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Dante takes his sweet time introducing the eighth circle of Hell to us.
This circle has a nickname, Malebolge (which translates roughly to "evil pouches"). It’s surrounded by a wall of dull iron-colored stone, and the valley itself is divided into ten pouches.
Of course, Dante can’t help but compare the design of the eighth circle to stuff like a moat protecting a castle or fortresses seen from a birds-eye view that are scored with lots of bridges and ditches.
As usual, Virgil takes the lead, walking to the leftmost side while he and Dante witness the sinners on the right.
These nude sinners march in a long line while they are whipped on every side by horned demons.
Dante compares their march to one he saw the year of Jubilee in which Pope Boniface VIII (yes, the man Dante hates) granted indulgences to those who visited Roman churches. Predictably, a bunch of guilt-induced peasants flooded Rome, forcing the soldiers to herd them across the bridge in two lines, a gigantic one headed toward St. Peter’s Cathedral and the other headed back.
Dante locks eyes with one of the sinners and realizes he’s seen him before. The sinner, in response, tries to hide his face. But it’s no use.
Bluntly, Dante names him as Venedico Caccianemico and asks him what brings him on such a trip to Hell.
In answer to Dante’s "plain speech," Venedico responds reluctantly. He admits that he pandered his sister Ghisolabella into doing sexual favors for a Marquis. (Just for reference, "panderer" is a euphemism for "pimp." So this is the pouch of pimps.)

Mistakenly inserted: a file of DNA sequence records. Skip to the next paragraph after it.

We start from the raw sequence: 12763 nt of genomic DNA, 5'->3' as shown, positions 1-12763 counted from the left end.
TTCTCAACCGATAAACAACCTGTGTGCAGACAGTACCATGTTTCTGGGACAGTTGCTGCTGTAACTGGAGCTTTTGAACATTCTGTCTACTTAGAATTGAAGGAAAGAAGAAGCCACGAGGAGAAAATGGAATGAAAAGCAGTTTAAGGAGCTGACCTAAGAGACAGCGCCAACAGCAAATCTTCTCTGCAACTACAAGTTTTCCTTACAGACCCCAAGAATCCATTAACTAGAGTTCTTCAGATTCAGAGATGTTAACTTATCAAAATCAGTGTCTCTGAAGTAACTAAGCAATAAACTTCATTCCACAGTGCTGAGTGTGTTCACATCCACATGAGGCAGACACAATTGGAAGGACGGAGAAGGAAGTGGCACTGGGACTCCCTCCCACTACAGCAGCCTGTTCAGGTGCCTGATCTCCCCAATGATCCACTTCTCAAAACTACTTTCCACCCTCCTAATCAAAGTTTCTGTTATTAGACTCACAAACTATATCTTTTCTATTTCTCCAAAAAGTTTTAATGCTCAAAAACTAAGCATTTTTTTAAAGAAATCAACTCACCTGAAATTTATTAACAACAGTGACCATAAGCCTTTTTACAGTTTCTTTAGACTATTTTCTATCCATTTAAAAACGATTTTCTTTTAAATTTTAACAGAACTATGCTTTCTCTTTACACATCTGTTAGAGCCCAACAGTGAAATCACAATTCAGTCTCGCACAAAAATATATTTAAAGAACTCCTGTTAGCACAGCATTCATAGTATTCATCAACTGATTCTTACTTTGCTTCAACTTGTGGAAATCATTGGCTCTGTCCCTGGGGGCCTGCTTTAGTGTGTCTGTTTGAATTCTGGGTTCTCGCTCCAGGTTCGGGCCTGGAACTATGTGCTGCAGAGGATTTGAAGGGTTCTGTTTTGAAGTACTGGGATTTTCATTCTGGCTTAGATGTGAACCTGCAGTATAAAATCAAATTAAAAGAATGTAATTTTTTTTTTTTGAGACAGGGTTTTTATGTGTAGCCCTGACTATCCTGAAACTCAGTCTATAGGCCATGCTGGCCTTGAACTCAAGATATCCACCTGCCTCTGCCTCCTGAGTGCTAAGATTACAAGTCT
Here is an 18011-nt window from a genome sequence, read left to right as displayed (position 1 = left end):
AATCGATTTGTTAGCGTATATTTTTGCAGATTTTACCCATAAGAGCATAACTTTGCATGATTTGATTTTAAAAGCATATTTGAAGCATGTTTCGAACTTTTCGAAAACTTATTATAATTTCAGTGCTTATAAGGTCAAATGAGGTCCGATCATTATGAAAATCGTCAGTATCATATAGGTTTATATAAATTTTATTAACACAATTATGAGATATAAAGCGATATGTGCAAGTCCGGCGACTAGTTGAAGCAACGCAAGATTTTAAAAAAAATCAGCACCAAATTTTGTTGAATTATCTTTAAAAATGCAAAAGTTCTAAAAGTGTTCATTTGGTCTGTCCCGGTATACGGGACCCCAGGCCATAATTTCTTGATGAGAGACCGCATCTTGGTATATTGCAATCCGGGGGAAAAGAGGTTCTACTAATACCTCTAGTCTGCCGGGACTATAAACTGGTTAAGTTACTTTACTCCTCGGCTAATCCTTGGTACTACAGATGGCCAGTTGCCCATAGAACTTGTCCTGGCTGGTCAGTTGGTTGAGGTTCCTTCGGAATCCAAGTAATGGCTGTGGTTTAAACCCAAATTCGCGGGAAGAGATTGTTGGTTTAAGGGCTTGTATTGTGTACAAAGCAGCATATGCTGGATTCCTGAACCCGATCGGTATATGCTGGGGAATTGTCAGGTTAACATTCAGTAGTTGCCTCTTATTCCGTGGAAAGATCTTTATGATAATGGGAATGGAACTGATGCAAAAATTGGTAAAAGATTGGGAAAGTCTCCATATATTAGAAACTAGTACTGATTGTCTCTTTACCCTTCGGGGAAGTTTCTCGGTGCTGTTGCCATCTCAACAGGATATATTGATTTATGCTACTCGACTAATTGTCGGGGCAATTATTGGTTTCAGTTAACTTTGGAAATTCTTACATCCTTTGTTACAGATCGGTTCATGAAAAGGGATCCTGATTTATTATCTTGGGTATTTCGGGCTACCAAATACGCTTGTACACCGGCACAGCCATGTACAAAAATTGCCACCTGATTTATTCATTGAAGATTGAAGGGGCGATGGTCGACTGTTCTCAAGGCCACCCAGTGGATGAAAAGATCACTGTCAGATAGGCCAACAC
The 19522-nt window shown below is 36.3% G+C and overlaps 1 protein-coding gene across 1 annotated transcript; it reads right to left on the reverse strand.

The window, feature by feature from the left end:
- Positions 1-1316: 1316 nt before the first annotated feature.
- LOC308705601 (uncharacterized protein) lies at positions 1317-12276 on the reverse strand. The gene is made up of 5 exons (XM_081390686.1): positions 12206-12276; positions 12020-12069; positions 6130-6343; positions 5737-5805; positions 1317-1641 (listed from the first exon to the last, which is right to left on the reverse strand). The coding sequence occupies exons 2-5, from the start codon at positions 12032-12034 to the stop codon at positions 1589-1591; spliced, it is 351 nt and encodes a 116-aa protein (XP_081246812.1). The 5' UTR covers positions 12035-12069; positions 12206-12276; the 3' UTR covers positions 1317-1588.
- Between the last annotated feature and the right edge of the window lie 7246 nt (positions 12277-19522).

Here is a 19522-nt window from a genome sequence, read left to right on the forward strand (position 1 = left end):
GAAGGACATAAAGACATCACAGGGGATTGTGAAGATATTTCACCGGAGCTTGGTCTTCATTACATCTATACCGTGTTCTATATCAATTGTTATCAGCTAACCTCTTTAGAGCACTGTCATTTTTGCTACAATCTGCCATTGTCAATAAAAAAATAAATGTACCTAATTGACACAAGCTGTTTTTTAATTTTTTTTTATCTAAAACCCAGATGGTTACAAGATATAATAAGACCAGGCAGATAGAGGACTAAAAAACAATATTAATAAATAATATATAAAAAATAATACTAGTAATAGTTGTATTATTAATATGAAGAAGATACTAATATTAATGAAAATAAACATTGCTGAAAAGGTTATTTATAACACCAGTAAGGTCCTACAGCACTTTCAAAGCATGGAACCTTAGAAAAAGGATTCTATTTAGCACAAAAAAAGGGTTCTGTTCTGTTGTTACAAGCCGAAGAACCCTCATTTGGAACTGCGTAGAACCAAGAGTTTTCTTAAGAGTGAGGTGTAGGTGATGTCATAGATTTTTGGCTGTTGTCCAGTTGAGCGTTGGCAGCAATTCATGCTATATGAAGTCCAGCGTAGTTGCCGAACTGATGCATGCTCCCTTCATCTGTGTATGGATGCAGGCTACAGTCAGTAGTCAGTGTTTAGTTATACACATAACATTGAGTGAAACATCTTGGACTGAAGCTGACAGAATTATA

But Venedico defends himself, saying he’s not the only Bolognese (from the region of Italy called Bologna) here. He claims there are many who say "sipa" (the Bolognese word for "yes") in this circle.
At this point, a demon steps in to ram Venedico on the head with a cudgel. That’s the demon way of saying, "Shut up! And get a move on because there are no women for you to pimp here."
Dante and Virgil then come across a rocky ridge, which marks a boundary. The marchers (also harassed by demons) now return, walking in the same direction as our pilgrims.
Virgil points out one majestic looking man among them, Jason of the Argonauts. He explains that this handsome man seduced and impregnated Hypsipyle of Lemnos, then abandoned her in her pregnancy, to steal the Golden Fleece from Colchis.
After this unhappy news, our dynamic duo crosses a bridge into the second pouch where flatterers are immersed in a ditch of excrement.
Here, the sinners howl and fight among themselves. They’re so nasty that their sighs turn into mold that grows on their bodies.
Dante and Virgil just manage to keep themselves clean by watching from the very top of the bridge, where Dante spies someone he thinks he recognizes. He can’t tell for sure whether it’s a layman or cleric
Upset that he’s attracted undue attention, the sinner screams at Dante, asking why he has picked him out among all the filthy people here.
Dante answers, identifying him as Alessio Interminei of Lucca.
At which point, Alessio beats himself over the head and admits that he is here because of the things he used to say: he is a flatterer.
Virgil then points out another sinner—this time a girl. He explains that she is Thais, a courtesan who gave excessive thanks to her lover for sex. And now she scratches herself with her excrement-filled nails.